Students working in Crossley Gallery.
Student and professor discussing work in Crossley Gallery.
Various exhibitions through the years at Crossley Gallery.

The Project:

Ringling College of Art and Design loves to give students hands-on projects to gain real-world experience. Every year, two Fine Arts students are chosen as Gallery Directors to curate shows in Crossley Gallery, allowing fellow students to showcase their own works. The students can submit any number of pieces as long as they fit the theme. In 2018-19, seniors Savannah Magnolia and Meagan Hindel chose the theme Macabre. As a number of the participants discovered, curating a gallery exhibition is a complex process where a multitude of works come together to create and hang an engaging show. Many who submitted their work in the Macabre show did so knowing what an invaluable experience the College was offering and would undoubtedly use it to bolster their résumés.

Fine art piece by Jordan Holm (Wood, Party Snaps, Chalk)
Fine art piece by Jordan Holm (Wood, Party Snaps, Chalk)

The Process:

Challenges always crop up when putting together a professional-level gallery exhibition, and Macabre was no exception. Even seasoned professionals of the fine arts world still find certain aspects difficult to conquer. Joe Fig, Head of the Fine Arts Department, explained, “There will always be an artist who wants a few more days to finish a piece or is making last-minute changes and fighting a deadline. The key is communication.” Communication is integral between the artists, directors, and in this case, the faculty. 

To those who participated, they know the power of a deadline. It looms over them constantly as the driving force of the process. And before that ever-so-close deadline, students had to submit at least one piece to put in the show while exhibiting professionalism, dedication, and hard work. As for the student directors, they were given many tasks. One was to collect and look after the pieces from each student. But their biggest job was to curate them in an aesthetically pleasing manner in the professional, 1,200-square-foot gallery that equals a real-world gallery in any metropolitan art scene. They also acted as the go-between for the students and faculty to ensure everything went smoothly. For the faculty involved, they gave the students the tools and knowledge to put a show together, but mostly gave the students the ability to take full control. How’s that for experience?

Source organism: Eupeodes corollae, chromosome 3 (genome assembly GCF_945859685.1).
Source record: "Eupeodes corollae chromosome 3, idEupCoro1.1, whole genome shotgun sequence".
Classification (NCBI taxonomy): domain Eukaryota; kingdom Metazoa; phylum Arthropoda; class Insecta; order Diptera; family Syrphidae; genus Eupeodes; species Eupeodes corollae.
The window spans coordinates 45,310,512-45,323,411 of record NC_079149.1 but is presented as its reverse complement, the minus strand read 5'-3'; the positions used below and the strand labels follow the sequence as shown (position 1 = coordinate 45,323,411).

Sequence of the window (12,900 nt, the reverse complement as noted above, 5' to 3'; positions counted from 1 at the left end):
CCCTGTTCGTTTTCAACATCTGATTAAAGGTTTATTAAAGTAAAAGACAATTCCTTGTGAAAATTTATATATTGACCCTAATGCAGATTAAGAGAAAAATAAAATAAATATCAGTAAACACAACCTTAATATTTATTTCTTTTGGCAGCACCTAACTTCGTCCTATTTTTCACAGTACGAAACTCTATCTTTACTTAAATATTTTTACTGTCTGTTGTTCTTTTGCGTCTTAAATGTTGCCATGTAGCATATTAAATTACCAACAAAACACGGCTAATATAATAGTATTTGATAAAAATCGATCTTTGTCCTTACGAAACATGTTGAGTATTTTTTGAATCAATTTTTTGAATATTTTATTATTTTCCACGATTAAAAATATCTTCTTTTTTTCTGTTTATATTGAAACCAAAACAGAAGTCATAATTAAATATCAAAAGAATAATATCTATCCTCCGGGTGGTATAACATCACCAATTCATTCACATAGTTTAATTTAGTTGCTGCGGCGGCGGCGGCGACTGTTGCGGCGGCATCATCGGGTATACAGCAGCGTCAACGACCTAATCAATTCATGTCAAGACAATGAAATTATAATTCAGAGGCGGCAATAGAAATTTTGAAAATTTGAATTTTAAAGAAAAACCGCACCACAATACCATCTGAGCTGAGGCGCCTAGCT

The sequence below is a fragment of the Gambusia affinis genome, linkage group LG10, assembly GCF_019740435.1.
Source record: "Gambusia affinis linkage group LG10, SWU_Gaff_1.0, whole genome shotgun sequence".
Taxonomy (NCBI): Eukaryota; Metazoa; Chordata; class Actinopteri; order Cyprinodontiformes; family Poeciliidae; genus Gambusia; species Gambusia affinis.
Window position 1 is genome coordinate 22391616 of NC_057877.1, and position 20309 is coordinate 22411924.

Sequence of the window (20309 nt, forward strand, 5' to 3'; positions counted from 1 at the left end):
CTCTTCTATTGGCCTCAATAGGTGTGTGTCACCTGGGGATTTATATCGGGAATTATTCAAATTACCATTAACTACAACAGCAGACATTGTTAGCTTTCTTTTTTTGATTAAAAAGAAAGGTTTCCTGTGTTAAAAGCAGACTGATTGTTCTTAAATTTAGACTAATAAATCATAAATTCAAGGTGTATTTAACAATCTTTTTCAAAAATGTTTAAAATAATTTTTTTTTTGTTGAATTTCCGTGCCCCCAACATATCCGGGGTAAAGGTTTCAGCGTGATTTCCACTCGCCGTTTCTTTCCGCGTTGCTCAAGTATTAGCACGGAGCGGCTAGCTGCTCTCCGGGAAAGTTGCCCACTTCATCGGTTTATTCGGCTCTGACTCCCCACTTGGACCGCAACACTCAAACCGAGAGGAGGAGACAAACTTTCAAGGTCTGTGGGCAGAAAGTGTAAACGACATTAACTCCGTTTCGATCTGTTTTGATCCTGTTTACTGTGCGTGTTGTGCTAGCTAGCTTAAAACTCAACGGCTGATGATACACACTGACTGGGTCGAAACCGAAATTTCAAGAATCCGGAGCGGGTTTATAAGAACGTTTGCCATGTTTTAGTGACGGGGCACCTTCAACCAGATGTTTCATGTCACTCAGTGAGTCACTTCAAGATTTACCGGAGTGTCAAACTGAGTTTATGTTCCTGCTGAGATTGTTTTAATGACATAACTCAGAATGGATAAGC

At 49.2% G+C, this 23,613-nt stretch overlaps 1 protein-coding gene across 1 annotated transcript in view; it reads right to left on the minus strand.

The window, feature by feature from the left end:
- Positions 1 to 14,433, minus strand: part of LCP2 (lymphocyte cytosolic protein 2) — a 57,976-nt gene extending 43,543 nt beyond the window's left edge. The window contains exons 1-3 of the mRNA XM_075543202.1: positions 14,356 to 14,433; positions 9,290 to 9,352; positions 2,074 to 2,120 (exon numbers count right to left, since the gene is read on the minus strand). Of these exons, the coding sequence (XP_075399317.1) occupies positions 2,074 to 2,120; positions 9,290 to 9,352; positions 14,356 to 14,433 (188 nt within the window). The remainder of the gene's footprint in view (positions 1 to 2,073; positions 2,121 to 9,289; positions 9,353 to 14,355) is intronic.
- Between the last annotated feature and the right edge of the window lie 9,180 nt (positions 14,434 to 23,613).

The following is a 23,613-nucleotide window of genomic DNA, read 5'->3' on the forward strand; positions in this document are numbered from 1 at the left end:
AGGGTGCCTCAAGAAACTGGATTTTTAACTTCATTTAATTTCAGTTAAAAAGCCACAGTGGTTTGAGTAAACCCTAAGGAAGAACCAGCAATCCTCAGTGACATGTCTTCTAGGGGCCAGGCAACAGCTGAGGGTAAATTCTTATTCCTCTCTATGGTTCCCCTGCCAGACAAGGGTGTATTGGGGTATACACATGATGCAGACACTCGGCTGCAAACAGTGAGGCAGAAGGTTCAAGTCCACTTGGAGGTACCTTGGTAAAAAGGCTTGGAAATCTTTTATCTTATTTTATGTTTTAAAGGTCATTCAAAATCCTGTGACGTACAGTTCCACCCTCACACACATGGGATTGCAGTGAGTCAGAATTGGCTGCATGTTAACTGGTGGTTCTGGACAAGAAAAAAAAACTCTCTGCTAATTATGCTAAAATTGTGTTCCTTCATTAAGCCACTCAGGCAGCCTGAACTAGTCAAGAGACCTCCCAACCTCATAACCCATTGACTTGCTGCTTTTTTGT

The Results:

The most unique part of the process is what each individual artist took away from the exhibition. For some, like Fig, the outcome reveals a beautiful sense of community and professionalism. For students like Fine Arts senior Kiara Rodriguez, who hung her piece inspired by the series of killings committed by H.H. Holmes, it was a thrilling experience. “Having people view and critique my work without knowing who I am was exhilarating,” she said. “It made me so giddy, I couldn’t wait to be involved in more experiences like that. I think every artist should participate in a gallery showing at least once.” The Crossley’s purpose highlights Ringling College’s dedication to furthering each student’s level of professionalism and experience. No matter your department, stop by Crossley Gallery.

Better yet, submit!

By Minna Gannon
Minna Gannon is a third-year Creative Writing student at Ringling College.